Saturday, 3 December 2016

GAMBIA: Yahya Jammeh's Defeat

Yahya Jammeh, the Gambia's president, has been defeated in his bid for re-election, a stunning turn for a nation that has lived for more than two decades under what human rights groups have described as repressive regime.

The electoral commission officially declared Adama Barrow the winner on Friday morning, the day after voters cast ballots, in an upset victory that astonished observers. According to the electoral commission Adama Barrow received 263, 517 votes while Jammeh 212, 098. Speaking to the public on Gambian television on Friday, Jammeh congratulated Barrow for his clear victory.

Mr Barrow led a coalition of opposition groups that gelled in the final days of the campaign. This week, enthusiasm swept the streets of Banjul, the capital, as people gathered for peaceful protests, crying out for the end to what they describe an ''oppressive regime''. 


Mr Jammeh's defeat is a rare turn for longtime leaders on the continent. Many leaders have amassed so much power, and often, wealth through decades of incumbency that they manage to stay in office until death. Other so called presidents for life have interfered with elections to cling to power.

In previous elections, Gambia president Yahya Jammeh benefited from a strong media bias and greater financial resources than his rivals to secure elections victory. The gross imbalance in the financial and material capability of the candidates resulted in the lack of adequate visibility of the United Democratic Party(UDP) and the Independent candidates. But this time around, Yahya Jammeh decided, long before the election to loosen up his grips. There are several reasons for that change of heart.

In Africa, rights advocates have increasingly lamented a plague of ''third termism'' as more and more leaders move to scrap constitutional limits in order to remain in power. But in Gambia, Jammeh could probably have cruised to a fifth five years term if the unprecedented wave of protests that began last week did not boil over into a full fledged popular revolt. The popular revolt brought to the open the oppressiveness of his regime and made him vulnerable.

Since taking power in a bloodless coup in 1994, Yahya Jammeh has presided over the worst dictatorship in Africa. The eccentric Gambian president rules his country through a mix of superstition  and fear, State-sanctioned torture, enforced disappearances, and arbitrary executions.

Two opposition protesters have died in custody. Mr Solo Sandeng, the leader of the youth wing of Gambia's main opposition movement, the United Democratic Party, was allegedly tortured to death while in state custody. After news of Sandeng's death broke, the UDP rallied, marching peacefully through the capital to demand answers. Riot police rushed to the scene, arresting Ousainou Darboe, secretary general of the UDP and other senior members of the party....

But also, part of the reason Jammeh became vulnerable, weak is that he lost the full support of many governments and electoral commission ooficials and african allies since a coup attempt. In December 2014, an unlikely band of diaspora members, including two US army veterans and a Minnesota businessman, staged an assault on the presidential palace while Jammeh was outside the country. The putsch failed and the regime responded with fury, sentencing eight alleged coup plotters to death amd indiscriminately jailing scores of Gambians suspected of being associated with them. But the truth is, Jammeh was no longer in total conytrol of his security apparatus.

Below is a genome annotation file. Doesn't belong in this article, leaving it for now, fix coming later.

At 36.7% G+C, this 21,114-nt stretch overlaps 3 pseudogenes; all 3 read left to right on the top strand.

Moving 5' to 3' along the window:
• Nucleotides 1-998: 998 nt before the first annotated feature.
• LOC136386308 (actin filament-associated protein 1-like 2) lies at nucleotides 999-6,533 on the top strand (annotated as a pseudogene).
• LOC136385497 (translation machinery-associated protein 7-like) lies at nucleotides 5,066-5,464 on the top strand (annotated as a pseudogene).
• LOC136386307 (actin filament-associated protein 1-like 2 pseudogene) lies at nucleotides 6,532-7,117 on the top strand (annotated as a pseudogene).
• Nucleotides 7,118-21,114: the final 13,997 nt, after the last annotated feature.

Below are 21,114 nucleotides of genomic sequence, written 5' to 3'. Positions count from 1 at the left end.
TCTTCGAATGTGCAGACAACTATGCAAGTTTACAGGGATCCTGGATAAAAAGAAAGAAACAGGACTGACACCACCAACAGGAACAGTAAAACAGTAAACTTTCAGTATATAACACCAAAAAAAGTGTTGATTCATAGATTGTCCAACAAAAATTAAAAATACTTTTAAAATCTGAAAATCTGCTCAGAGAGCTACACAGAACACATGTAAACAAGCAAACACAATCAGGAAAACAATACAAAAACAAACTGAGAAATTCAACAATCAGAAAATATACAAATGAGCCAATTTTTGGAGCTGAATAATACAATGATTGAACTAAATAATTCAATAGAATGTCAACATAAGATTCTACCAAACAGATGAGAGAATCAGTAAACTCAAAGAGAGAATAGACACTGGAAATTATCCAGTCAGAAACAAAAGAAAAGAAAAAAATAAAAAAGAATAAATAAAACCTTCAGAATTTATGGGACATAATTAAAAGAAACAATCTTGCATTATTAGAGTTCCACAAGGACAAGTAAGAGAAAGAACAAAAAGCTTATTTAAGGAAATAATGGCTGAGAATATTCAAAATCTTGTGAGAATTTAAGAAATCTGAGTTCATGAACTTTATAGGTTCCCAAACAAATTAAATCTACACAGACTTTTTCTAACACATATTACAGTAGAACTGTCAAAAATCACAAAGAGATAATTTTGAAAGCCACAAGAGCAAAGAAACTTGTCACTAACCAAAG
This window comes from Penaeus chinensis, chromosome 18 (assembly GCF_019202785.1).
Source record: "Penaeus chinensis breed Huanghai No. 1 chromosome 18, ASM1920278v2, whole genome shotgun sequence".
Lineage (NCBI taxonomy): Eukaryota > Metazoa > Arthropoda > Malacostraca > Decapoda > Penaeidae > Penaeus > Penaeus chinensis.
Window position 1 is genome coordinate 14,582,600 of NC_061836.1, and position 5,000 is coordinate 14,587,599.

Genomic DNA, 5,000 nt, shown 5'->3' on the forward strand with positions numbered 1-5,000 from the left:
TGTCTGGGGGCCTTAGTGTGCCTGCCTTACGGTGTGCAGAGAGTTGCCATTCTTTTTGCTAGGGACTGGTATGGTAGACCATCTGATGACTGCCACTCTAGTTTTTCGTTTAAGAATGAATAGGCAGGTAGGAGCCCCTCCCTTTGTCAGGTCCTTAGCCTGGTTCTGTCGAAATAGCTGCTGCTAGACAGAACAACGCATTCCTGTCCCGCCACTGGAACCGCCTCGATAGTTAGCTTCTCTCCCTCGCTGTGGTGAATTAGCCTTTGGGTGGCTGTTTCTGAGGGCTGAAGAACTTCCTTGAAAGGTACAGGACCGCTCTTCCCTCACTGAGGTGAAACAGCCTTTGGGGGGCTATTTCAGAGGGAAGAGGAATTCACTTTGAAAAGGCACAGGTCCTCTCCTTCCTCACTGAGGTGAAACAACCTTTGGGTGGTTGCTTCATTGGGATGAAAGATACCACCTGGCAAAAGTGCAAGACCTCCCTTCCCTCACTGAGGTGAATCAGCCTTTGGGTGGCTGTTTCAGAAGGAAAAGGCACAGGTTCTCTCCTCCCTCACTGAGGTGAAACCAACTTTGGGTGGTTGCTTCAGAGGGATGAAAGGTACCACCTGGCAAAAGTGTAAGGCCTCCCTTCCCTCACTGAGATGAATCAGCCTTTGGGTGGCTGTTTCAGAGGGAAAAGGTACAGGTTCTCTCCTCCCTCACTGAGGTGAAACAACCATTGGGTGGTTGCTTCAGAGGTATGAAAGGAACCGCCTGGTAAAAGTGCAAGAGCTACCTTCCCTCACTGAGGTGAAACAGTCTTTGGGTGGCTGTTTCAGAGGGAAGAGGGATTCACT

The crackdown drew harsh rebukes from rights activists, but it was later revealed that the United States may have indirectly tipped off the Gambian's government that a coup was in the works. The FBI had been monitoring some of the plotters communications and the State Department later informed another West African nation that one of them had left the Unites States in the hopes it would intercept him. Despite Jammeh's egregious rights records, the US government has largely refrained from speaking out against him over the years.

Finally, international isolation has made Jammeh only more vulnerable at home. Since 2011 election, Yahya Jammeh lost the support of Economic Community of West African States, which refused to send observers. The European Union has suspended $186 million in aid while the Unites States made Gambia ineligible for the African Growth and Opportunity Act, a trade preference program that provides duty free treatment to US imports from sub-Saharan Africa, making it the only nation besides Swaziland and South Sudan to lose eligibility because of its dismal human rights record. 

Nevertheless, a new page of Gambia's history has started with Adama Barrow. It would be interesting to see how the new Gambia's president will deal with widespread corruption, chronic food shortage, and terribly mismanaged economy. Gambia ranks dead last in Africa in terms of GDP per capita, the only country to experience a decline since 1994.

By Guylain Gustave Moke
International Affairs Expert
Political Analyst

Photo Credit: AFP-photo of : Mt Adama Barrow, campaigning in Banjul